• 10.
    Rankin, Gregory
    et al.
    Umeå University, Faculty of Medicine, Department of Public Health and Clinical Medicine.
    Byström, Julia Wigren
    Umeå University, Faculty of Medicine, Department of Public Health and Clinical Medicine.
    Gustafsson, Rasmus
    Hansson, Magnus
    Thunberg, Therese
    Umeå University, Faculty of Medicine, Department of Public Health and Clinical Medicine.
    Ahlm, Clas
    Umeå University, Faculty of Medicine, Department of Public Health and Clinical Medicine.
    Connolly, Anne-Marie Fors
    Umeå University, Faculty of Medicine, Department of Public Health and Clinical Medicine.
    MMP9 Associates with Endothelial Glycocalyx Degradation During Haemorrhagic Fever with Renal Syndrome2019In: Journal of Vascular Research, ISSN 1018-1172, E-ISSN 1423-0135, Vol. 56, p. 35-35Article in journal (Other academic)
    Abstract [en]

    Introduction: Haemorrhagic fever with renal syndrome (HFRS) is characterized by fever, hypotension, vascular leakage, thrombocytopenia and renal failure. HFRS in Sweden is caused by the Puumala hantavirus and is spread by viral-infested droppings from bank voles. The health care system has little to offer these patients since there is no antiviral treatment and as of yet there is no vaccine prophylaxis available. We previously showed that a marker of endothelial glycocalyx degradation (Syndecan-1) was associated with disease severity and disseminated intravascular coagulation during HFRS (Connolly-Andersen et al., 2014, Open Forum Infect Dis.).

    Methods: We analysed the levels of other endothelial glycocalyx degradation markers (heparan sulfate, soluble thrombomodulin, albumin), a potential “sheddase”: Matrix Metalloproinase 9 (MMP9) and neutrophil activation/tissue damage (neutrophil gelatinase-associated lipocalin, NGAL) in patient plasma from 44 HFRS patients collected consecutively following disease onset. We used the generalized estimating equation to analyse the association between endothelial glycocalyx degradation, MMP9 levels, neutrophil activation/tissue damage and HFRS disease outcome (need for oxygen, transfusion with blood components, need for intensive care unit (ICU) treatment and renal damage).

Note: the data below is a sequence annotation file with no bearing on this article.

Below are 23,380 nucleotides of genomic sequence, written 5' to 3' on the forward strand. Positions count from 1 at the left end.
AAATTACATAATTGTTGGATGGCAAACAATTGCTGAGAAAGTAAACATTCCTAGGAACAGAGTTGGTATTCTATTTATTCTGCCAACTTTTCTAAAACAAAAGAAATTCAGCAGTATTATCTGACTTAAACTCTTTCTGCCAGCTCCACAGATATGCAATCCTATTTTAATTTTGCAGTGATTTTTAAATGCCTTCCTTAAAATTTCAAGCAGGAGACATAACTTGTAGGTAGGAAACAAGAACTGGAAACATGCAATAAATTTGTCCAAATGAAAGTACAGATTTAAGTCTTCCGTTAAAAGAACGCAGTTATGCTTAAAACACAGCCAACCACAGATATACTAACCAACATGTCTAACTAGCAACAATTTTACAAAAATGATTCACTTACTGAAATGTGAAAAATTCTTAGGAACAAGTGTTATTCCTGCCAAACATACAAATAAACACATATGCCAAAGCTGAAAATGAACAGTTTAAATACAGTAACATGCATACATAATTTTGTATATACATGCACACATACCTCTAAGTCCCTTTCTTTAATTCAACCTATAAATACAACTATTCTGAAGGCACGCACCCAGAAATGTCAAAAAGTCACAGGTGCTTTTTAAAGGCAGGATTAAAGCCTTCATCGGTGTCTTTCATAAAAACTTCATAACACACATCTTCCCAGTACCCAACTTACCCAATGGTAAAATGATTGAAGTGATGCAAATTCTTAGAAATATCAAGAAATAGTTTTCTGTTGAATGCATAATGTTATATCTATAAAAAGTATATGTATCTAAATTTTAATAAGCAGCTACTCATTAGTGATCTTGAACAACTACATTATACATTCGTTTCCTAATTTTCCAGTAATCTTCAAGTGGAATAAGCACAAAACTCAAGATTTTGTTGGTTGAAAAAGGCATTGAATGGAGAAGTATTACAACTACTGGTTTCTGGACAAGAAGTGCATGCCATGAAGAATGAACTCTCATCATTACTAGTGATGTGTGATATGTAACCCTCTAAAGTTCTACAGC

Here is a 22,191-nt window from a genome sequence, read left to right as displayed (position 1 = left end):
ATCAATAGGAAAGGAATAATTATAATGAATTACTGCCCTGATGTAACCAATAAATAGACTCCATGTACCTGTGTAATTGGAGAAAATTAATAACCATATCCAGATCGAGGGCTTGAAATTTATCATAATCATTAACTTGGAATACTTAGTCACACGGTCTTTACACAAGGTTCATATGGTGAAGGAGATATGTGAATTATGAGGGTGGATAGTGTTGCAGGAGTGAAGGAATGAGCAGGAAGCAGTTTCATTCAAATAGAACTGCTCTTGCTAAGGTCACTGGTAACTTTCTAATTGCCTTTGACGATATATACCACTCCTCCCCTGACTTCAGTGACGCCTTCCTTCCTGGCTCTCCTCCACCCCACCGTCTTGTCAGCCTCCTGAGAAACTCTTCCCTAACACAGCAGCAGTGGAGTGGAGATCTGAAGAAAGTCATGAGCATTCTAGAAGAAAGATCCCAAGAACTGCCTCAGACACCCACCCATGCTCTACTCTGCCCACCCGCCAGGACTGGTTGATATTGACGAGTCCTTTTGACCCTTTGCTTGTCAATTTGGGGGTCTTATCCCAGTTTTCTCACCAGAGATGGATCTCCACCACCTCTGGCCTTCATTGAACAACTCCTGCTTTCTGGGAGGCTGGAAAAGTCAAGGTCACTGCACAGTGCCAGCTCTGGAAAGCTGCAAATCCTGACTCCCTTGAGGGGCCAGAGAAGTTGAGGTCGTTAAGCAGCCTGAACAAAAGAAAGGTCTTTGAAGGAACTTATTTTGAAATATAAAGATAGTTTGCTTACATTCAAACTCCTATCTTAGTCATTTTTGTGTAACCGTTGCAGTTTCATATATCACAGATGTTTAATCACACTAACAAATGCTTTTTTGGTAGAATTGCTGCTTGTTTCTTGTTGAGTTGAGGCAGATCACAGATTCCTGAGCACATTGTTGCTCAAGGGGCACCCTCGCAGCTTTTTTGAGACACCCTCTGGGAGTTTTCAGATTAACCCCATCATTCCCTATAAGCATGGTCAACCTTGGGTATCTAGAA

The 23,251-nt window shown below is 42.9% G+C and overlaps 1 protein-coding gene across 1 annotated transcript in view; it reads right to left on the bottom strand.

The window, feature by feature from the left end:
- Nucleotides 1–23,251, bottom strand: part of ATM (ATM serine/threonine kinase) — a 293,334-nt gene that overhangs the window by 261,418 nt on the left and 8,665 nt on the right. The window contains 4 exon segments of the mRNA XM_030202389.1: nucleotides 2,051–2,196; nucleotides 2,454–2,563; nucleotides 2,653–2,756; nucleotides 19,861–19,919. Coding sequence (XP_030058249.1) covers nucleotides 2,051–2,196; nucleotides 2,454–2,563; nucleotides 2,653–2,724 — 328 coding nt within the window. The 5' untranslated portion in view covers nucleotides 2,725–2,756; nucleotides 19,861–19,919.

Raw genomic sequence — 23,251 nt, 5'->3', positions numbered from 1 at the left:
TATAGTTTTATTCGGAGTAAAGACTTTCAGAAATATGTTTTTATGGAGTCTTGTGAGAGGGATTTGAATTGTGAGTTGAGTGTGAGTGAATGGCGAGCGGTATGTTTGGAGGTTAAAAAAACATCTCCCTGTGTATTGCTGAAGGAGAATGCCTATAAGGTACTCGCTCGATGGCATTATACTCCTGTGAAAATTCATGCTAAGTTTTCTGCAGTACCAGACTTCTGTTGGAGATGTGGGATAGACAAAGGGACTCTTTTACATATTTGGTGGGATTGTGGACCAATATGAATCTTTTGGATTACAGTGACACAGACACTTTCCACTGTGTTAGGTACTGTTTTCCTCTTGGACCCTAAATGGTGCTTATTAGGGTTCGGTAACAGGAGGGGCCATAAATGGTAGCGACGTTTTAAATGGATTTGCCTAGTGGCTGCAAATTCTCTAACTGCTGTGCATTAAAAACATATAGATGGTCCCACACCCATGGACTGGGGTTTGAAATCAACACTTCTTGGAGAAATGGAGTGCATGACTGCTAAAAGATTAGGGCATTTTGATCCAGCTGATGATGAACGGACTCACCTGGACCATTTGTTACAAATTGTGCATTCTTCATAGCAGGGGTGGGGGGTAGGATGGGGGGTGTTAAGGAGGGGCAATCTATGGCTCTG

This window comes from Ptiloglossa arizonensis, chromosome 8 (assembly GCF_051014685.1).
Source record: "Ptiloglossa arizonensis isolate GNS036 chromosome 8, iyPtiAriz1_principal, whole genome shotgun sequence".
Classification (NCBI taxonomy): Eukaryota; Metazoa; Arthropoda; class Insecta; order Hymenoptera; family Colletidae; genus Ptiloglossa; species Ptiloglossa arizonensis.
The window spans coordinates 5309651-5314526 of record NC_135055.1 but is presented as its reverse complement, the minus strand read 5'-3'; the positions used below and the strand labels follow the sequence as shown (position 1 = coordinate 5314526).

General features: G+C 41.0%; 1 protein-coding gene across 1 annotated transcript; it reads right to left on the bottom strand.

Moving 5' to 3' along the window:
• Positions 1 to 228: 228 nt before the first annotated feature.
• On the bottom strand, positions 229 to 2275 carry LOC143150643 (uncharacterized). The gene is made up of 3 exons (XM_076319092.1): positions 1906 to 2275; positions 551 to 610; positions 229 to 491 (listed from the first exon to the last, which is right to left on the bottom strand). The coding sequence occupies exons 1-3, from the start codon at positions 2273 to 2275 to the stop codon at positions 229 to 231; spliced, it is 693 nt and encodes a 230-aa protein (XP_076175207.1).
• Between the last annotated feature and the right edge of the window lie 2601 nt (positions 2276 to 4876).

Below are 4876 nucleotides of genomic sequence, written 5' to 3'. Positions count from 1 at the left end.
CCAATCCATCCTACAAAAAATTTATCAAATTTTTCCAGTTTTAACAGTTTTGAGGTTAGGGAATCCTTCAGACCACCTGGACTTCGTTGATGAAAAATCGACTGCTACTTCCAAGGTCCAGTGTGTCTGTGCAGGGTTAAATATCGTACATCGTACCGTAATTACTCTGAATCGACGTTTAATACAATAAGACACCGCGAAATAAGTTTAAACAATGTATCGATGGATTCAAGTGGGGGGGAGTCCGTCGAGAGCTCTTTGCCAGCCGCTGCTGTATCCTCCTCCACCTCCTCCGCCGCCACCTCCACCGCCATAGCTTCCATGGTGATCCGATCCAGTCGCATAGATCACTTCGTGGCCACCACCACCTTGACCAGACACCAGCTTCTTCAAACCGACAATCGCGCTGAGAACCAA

Results: 44 HFRS patients were included in this study (29 females (66%)); need for oxygen: 11 (25%); transfusion with blood components: 3 (7%) and stay at ICU: 2 (5%)). The levels of MMP9 were significantly associated with all markers of endothelial glycocalyx degradation. Neutrophil activation/tissue damage (NGAL) was also significantly associated with MMP9 and endothelial glycocalyx degradation markers (apart from albumin (p = 0.053). In addition degradation of endothelial glycocalyx associated with HFRS disease outcome.

    Conclusion: Degradation of the endothelial glycocalyx could be a potential mechanism of HFRS pathogenesis, and potentially MMP9 could contribute to degradation of the endothelial glycocalyx

  • 11.
    Rosenbaum, William
    et al.
    Umeå University, Faculty of Medicine, Department of Medical Biosciences.
    Bovinder Ylitalo, Erik
    Umeå University, Faculty of Medicine, Department of Diagnostics and Intervention.
    Castel, Guillaume
    CBGP, INRAE, CIRAD, Institut Agro, IRD, Univ Montpellier, Montpellier, France.
    Sjödin, Andreas
    CBRN Security and Defence, Swedish Defence Research Agency - FOI, Umeå, Sweden.
    Larsson, Pär
    Umeå University, Faculty of Medicine, Department of Medical Biosciences, Medical and Clinical Genetics.
    Wigren Byström, Julia
    Umeå University, Faculty of Medicine, Department of Clinical Microbiology.
    Forsell, Mattias N. E.